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After meeting in the Greater Toronto Area on Monday, the leaders of Canada’s provinces and territories made a rare show of unanimity in calling on the federal government to provide more help to energy-producing provinces during tough times.
The Council of the Federation asked Ottawa to consider changes to the Fiscal Stabilization Program, which provides financial aid to provinces that undergo sudden economic disruption, so that more federal funds can be directed to parts of Canada negatively impacted by volatile global energy markets in recent years.
It was a major win for Saskatchewan Premier Scott Moe, who chaired the meeting behind closed doors, and Alberta Premier Jason Kenney. The leaders of the country's Prairie provinces, which boast significant resource economies, expressed gratitude to their fellow first ministers.
"Let me thank my colleagues here for showing they understand the adversity folks in Alberta are undergoing," said Kenney, at a joint press conference at the Hilton Toronto Airport Hotel in Mississauga, a Toronto suburb. "I have been trying to convey to Albertans that we are not alone."
Funding under the stabilization program is currently made available to any province whose annual non-resource revenues decline by more than five per cent. But revenues from resources must decline more than 50 per cent before being factored in.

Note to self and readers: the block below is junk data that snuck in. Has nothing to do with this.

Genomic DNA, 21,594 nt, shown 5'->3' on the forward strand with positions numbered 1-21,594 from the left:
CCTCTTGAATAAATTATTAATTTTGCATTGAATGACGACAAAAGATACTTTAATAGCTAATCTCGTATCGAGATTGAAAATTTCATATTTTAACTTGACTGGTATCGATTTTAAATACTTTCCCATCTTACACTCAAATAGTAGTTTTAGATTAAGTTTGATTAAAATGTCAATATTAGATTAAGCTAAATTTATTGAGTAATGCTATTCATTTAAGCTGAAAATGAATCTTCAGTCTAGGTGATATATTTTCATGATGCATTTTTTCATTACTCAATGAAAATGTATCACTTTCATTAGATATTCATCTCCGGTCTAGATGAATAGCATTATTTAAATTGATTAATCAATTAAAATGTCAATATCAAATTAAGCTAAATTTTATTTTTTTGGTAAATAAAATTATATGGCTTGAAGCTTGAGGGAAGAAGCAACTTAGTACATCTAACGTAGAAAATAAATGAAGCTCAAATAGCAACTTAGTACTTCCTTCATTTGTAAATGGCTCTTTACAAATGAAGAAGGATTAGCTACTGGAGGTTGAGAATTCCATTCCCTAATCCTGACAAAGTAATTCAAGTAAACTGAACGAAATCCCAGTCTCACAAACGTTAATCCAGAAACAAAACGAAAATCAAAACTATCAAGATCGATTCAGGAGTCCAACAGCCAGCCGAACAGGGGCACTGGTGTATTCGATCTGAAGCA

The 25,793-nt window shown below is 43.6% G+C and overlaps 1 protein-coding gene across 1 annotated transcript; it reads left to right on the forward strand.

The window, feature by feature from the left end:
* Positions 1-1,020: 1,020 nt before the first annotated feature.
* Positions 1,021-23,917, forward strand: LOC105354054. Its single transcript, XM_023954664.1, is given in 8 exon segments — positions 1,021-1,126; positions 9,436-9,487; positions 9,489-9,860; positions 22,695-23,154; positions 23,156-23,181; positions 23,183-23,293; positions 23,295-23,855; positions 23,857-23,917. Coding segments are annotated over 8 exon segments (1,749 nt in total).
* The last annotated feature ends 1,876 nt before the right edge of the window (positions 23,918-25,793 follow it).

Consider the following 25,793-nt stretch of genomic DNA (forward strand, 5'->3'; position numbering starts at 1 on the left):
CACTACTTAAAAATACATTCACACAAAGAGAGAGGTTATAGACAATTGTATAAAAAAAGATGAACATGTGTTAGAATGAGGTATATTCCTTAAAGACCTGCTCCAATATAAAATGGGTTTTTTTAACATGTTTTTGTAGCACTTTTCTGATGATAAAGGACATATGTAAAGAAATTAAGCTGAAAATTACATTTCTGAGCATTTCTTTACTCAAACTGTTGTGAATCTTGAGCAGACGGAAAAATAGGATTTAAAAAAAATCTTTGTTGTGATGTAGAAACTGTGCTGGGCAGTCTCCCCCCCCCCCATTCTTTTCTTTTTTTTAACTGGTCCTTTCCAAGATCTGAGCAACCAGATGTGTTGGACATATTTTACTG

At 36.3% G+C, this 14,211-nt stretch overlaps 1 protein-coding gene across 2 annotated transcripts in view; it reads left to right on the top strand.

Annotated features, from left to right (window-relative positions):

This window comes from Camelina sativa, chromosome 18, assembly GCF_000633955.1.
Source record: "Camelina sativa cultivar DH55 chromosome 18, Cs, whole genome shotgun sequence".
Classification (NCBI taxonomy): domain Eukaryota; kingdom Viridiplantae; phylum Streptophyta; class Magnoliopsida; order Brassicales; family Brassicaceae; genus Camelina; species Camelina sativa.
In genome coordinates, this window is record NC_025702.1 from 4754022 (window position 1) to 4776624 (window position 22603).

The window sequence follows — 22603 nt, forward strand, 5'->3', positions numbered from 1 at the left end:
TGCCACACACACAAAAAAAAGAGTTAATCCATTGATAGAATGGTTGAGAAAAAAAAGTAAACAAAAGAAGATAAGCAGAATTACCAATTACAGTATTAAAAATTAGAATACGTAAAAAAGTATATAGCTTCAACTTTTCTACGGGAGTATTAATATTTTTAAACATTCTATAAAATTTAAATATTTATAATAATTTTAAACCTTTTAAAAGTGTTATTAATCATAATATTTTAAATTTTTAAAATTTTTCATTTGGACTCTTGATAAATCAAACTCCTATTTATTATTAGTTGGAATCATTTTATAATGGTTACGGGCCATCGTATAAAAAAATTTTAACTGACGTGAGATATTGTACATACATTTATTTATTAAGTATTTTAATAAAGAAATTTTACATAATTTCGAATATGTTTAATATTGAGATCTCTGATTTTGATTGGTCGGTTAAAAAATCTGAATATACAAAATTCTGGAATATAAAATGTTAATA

As a result, energy-rich Alberta was eligible for only $250 million under the program in the 2015-16 fiscal year, even though its total revenues fell by $7 billion over the same period. Around the same time, from January 2015 to October 2016, the province's employers cut over 130,000 payroll jobs.
Premiers agree on a suite of demands
In a joint message, the premiers asked that the government make the Fiscal Stabilization Program "more responsive to economic circumstances and downturns in resource sectors" and suggested changes including the removal of a per capita cap of $60 and retroactive payments to cover the last five years of volatile crude prices.
Moe said the request represented a moment of unity in the Canadian federation.
"They have our backs, and we will have theirs," he said, seated next to his fellow premiers.
The premiers also called on Canada to develop its natural resources "in a responsible manner" in order to boost the country's economic competitiveness, and asked that development projects be subject to a "one project, one assessment" policy, under which all resource development falling under provincial or territorial jurisdiction would be exempt from mandatory federal impact assessment — a direct challenge to the controversial federal bill C-69, which Kenney and Moe have both said will hinder resource development.
On health care, the premiers reiterated an earlier call on the federal government to increase federal health transfer payments by 5.2 per cent annually. Regarding the new funding, Manitoba Premier Brian Pallister objected to the idea of a national pharmacare program in the short term.
"Don't start broadening health care when you can't get it right now," he said.
British Columbia Premier John Horgan, who has previously said he would be "delighted" to see a national pharmacare program, noted that the funding increase was needed more urgently for frontline care.